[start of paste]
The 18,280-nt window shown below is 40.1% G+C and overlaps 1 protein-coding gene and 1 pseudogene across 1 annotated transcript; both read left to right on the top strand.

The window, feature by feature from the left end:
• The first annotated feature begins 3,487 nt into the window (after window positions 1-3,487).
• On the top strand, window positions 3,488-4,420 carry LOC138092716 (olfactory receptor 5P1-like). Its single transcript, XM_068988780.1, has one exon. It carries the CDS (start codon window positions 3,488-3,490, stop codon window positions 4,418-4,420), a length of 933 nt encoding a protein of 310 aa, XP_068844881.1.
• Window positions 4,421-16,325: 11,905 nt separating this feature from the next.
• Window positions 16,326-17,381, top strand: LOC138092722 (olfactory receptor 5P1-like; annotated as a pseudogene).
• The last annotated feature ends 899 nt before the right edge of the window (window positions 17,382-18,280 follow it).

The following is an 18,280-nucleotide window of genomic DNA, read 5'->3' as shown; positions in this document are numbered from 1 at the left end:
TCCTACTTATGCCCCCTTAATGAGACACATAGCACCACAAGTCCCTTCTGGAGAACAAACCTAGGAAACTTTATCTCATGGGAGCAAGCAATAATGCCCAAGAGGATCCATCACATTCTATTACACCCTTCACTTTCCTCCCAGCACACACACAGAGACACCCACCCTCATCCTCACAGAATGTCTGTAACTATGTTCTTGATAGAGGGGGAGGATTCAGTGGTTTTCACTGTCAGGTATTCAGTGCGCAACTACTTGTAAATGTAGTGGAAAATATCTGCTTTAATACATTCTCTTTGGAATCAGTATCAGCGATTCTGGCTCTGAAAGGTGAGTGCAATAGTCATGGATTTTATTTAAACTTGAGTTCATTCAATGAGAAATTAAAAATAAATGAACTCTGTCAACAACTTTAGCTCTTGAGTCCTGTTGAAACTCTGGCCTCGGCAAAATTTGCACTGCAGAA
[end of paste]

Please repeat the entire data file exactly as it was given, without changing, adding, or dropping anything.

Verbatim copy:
The 18,280-nt window shown below is 40.1% G+C and overlaps 1 protein-coding gene and 1 pseudogene across 1 annotated transcript; both read left to right on the top strand.

The window, feature by feature from the left end:
• The first annotated feature begins 3,487 nt into the window (after window positions 1-3,487).
• On the top strand, window positions 3,488-4,420 carry LOC138092716 (olfactory receptor 5P1-like). Its single transcript, XM_068988780.1, has one exon. It carries the CDS (start codon window positions 3,488-3,490, stop codon window positions 4,418-4,420), a length of 933 nt encoding a protein of 310 aa, XP_068844881.1.
• Window positions 4,421-16,325: 11,905 nt separating this feature from the next.
• Window positions 16,326-17,381, top strand: LOC138092722 (olfactory receptor 5P1-like; annotated as a pseudogene).
• The last annotated feature ends 899 nt before the right edge of the window (window positions 17,382-18,280 follow it).

The following is an 18,280-nucleotide window of genomic DNA, read 5'->3' as shown; positions in this document are numbered from 1 at the left end:
TCCTACTTATGCCCCCTTAATGAGACACATAGCACCACAAGTCCCTTCTGGAGAACAAACCTAGGAAACTTTATCTCATGGGAGCAAGCAATAATGCCCAAGAGGATCCATCACATTCTATTACACCCTTCACTTTCCTCCCAGCACACACACAGAGACACCCACCCTCATCCTCACAGAATGTCTGTAACTATGTTCTTGATAGAGGGGGAGGATTCAGTGGTTTTCACTGTCAGGTATTCAGTGCGCAACTACTTGTAAATGTAGTGGAAAATATCTGCTTTAATACATTCTCTTTGGAATCAGTATCAGCGATTCTGGCTCTGAAAGGTGAGTGCAATAGTCATGGATTTTATTTAAACTTGAGTTCATTCAATGAGAAATTAAAAATAAATGAACTCTGTCAACAACTTTAGCTCTTGAGTCCTGTTGAAACTCTGGCCTCGGCAAAATTTGCACTGCAGAA